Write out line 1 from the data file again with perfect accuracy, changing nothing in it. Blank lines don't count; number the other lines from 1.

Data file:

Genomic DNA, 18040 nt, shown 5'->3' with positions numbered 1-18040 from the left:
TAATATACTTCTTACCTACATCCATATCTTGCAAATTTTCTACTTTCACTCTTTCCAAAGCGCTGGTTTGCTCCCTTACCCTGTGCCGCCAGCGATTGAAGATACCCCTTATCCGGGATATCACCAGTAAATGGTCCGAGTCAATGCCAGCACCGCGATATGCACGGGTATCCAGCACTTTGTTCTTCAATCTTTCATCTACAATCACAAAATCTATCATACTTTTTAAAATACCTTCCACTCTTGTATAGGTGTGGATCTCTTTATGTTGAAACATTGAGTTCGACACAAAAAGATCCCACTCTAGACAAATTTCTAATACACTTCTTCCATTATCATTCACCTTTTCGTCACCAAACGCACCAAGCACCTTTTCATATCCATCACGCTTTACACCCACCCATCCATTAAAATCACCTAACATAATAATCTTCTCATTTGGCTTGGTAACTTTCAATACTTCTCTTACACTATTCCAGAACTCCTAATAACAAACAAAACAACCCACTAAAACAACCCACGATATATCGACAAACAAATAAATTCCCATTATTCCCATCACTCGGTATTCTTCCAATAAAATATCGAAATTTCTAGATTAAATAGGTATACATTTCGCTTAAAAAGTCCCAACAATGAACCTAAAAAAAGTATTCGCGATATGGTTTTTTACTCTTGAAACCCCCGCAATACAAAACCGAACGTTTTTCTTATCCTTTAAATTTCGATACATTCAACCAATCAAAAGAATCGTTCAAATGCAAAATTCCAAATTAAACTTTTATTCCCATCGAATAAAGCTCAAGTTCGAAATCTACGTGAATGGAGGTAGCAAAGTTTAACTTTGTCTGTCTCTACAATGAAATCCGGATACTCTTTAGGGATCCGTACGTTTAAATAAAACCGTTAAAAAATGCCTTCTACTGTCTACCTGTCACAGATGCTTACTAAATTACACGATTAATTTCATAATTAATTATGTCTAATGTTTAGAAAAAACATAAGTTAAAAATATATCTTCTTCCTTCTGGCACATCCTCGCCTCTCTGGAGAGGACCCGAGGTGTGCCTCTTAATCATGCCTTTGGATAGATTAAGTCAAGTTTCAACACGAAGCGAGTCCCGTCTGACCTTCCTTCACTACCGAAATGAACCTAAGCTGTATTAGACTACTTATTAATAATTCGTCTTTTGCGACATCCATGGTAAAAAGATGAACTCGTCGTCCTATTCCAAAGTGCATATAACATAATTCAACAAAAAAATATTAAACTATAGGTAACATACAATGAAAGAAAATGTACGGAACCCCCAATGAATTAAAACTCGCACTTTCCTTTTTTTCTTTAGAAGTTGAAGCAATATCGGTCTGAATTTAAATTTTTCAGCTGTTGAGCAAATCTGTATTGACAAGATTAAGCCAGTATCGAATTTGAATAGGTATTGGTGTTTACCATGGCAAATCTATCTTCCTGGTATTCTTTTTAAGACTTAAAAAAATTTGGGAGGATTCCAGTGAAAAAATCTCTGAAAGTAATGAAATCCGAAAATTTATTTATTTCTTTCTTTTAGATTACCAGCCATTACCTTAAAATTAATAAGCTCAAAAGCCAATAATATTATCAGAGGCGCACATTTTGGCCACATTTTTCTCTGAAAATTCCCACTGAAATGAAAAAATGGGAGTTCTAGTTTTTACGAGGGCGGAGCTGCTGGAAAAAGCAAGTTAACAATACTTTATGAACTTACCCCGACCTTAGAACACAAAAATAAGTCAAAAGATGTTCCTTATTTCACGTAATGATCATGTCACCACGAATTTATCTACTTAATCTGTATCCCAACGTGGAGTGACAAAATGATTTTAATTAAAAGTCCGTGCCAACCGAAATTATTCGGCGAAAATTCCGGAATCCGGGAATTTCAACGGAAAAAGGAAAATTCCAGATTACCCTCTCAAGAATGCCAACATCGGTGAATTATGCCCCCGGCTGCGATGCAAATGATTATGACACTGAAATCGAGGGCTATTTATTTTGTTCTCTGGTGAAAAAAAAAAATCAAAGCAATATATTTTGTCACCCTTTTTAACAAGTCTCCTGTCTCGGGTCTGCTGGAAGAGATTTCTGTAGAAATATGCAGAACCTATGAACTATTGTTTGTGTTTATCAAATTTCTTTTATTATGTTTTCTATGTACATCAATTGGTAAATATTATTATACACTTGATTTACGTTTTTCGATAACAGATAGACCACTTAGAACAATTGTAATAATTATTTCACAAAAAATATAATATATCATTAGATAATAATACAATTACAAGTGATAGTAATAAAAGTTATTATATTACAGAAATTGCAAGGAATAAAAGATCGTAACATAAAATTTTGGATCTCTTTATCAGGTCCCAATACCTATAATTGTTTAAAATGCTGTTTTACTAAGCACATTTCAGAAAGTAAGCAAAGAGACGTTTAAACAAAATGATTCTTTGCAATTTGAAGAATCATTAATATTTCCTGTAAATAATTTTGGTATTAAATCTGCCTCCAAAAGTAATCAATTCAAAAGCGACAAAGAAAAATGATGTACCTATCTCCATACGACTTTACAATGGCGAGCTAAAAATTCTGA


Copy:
Genomic DNA, 18040 nt, shown 5'->3' with positions numbered 1-18040 from the left: